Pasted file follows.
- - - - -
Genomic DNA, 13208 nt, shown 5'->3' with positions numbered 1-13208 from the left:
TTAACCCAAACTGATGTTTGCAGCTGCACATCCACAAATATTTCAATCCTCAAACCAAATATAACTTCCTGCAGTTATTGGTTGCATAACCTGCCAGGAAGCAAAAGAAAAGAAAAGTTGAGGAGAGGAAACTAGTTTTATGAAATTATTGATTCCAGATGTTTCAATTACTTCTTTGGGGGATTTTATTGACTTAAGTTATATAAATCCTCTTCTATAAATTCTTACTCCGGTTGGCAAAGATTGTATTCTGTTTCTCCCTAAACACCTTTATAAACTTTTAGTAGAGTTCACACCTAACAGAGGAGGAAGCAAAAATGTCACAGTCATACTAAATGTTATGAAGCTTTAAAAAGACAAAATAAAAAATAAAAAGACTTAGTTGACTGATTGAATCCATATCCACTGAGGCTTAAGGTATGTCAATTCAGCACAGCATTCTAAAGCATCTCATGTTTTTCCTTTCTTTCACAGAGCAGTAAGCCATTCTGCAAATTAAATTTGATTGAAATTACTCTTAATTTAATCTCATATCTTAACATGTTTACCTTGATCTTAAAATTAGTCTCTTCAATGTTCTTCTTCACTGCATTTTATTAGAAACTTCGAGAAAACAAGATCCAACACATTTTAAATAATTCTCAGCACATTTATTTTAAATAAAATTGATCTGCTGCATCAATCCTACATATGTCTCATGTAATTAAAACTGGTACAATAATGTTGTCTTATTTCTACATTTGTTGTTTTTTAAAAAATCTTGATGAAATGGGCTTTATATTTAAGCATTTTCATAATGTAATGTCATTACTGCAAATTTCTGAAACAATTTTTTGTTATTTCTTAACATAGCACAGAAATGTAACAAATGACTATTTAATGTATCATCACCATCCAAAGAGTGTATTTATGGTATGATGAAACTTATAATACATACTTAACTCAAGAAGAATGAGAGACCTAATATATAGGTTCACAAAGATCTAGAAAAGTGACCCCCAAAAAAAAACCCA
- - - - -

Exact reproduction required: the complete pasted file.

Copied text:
Genomic DNA, 13208 nt, shown 5'->3' with positions numbered 1-13208 from the left:
TTAACCCAAACTGATGTTTGCAGCTGCACATCCACAAATATTTCAATCCTCAAACCAAATATAACTTCCTGCAGTTATTGGTTGCATAACCTGCCAGGAAGCAAAAGAAAAGAAAAGTTGAGGAGAGGAAACTAGTTTTATGAAATTATTGATTCCAGATGTTTCAATTACTTCTTTGGGGGATTTTATTGACTTAAGTTATATAAATCCTCTTCTATAAATTCTTACTCCGGTTGGCAAAGATTGTATTCTGTTTCTCCCTAAACACCTTTATAAACTTTTAGTAGAGTTCACACCTAACAGAGGAGGAAGCAAAAATGTCACAGTCATACTAAATGTTATGAAGCTTTAAAAAGACAAAATAAAAAATAAAAAGACTTAGTTGACTGATTGAATCCATATCCACTGAGGCTTAAGGTATGTCAATTCAGCACAGCATTCTAAAGCATCTCATGTTTTTCCTTTCTTTCACAGAGCAGTAAGCCATTCTGCAAATTAAATTTGATTGAAATTACTCTTAATTTAATCTCATATCTTAACATGTTTACCTTGATCTTAAAATTAGTCTCTTCAATGTTCTTCTTCACTGCATTTTATTAGAAACTTCGAGAAAACAAGATCCAACACATTTTAAATAATTCTCAGCACATTTATTTTAAATAAAATTGATCTGCTGCATCAATCCTACATATGTCTCATGTAATTAAAACTGGTACAATAATGTTGTCTTATTTCTACATTTGTTGTTTTTTAAAAAATCTTGATGAAATGGGCTTTATATTTAAGCATTTTCATAATGTAATGTCATTACTGCAAATTTCTGAAACAATTTTTTGTTATTTCTTAACATAGCACAGAAATGTAACAAATGACTATTTAATGTATCATCACCATCCAAAGAGTGTATTTATGGTATGATGAAACTTATAATACATACTTAACTCAAGAAGAATGAGAGACCTAATATATAGGTTCACAAAGATCTAGAAAAGTGACCCCCAAAAAAAAACCCA